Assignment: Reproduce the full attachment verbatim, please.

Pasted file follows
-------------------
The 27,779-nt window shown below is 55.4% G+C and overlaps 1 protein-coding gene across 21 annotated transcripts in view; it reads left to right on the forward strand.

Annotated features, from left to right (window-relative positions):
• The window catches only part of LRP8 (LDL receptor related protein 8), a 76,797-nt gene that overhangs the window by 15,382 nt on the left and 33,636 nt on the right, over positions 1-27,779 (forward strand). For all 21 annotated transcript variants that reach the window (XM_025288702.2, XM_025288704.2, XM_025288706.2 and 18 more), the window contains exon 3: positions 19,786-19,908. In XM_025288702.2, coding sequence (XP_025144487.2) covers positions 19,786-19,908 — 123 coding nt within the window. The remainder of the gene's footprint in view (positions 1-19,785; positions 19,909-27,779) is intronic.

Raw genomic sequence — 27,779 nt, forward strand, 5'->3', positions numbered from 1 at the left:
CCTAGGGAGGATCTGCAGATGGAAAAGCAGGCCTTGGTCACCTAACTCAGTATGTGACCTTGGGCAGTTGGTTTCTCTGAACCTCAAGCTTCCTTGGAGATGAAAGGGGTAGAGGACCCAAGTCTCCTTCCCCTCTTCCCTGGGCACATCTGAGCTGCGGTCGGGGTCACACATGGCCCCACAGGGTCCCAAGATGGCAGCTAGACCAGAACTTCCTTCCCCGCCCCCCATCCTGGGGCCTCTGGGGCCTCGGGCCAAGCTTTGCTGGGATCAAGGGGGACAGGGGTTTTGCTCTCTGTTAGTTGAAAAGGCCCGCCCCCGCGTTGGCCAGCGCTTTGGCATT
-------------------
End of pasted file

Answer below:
The 27,779-nt window shown below is 55.4% G+C and overlaps 1 protein-coding gene across 21 annotated transcripts in view; it reads left to right on the forward strand.

Annotated features, from left to right (window-relative positions):
• The window catches only part of LRP8 (LDL receptor related protein 8), a 76,797-nt gene that overhangs the window by 15,382 nt on the left and 33,636 nt on the right, over positions 1-27,779 (forward strand). For all 21 annotated transcript variants that reach the window (XM_025288702.2, XM_025288704.2, XM_025288706.2 and 18 more), the window contains exon 3: positions 19,786-19,908. In XM_025288702.2, coding sequence (XP_025144487.2) covers positions 19,786-19,908 — 123 coding nt within the window. The remainder of the gene's footprint in view (positions 1-19,785; positions 19,909-27,779) is intronic.

Raw genomic sequence — 27,779 nt, forward strand, 5'->3', positions numbered from 1 at the left:
CCTAGGGAGGATCTGCAGATGGAAAAGCAGGCCTTGGTCACCTAACTCAGTATGTGACCTTGGGCAGTTGGTTTCTCTGAACCTCAAGCTTCCTTGGAGATGAAAGGGGTAGAGGACCCAAGTCTCCTTCCCCTCTTCCCTGGGCACATCTGAGCTGCGGTCGGGGTCACACATGGCCCCACAGGGTCCCAAGATGGCAGCTAGACCAGAACTTCCTTCCCCGCCCCCCATCCTGGGGCCTCTGGGGCCTCGGGCCAAGCTTTGCTGGGATCAAGGGGGACAGGGGTTTTGCTCTCTGTTAGTTGAAAAGGCCCGCCCCCGCGTTGGCCAGCGCTTTGGCATT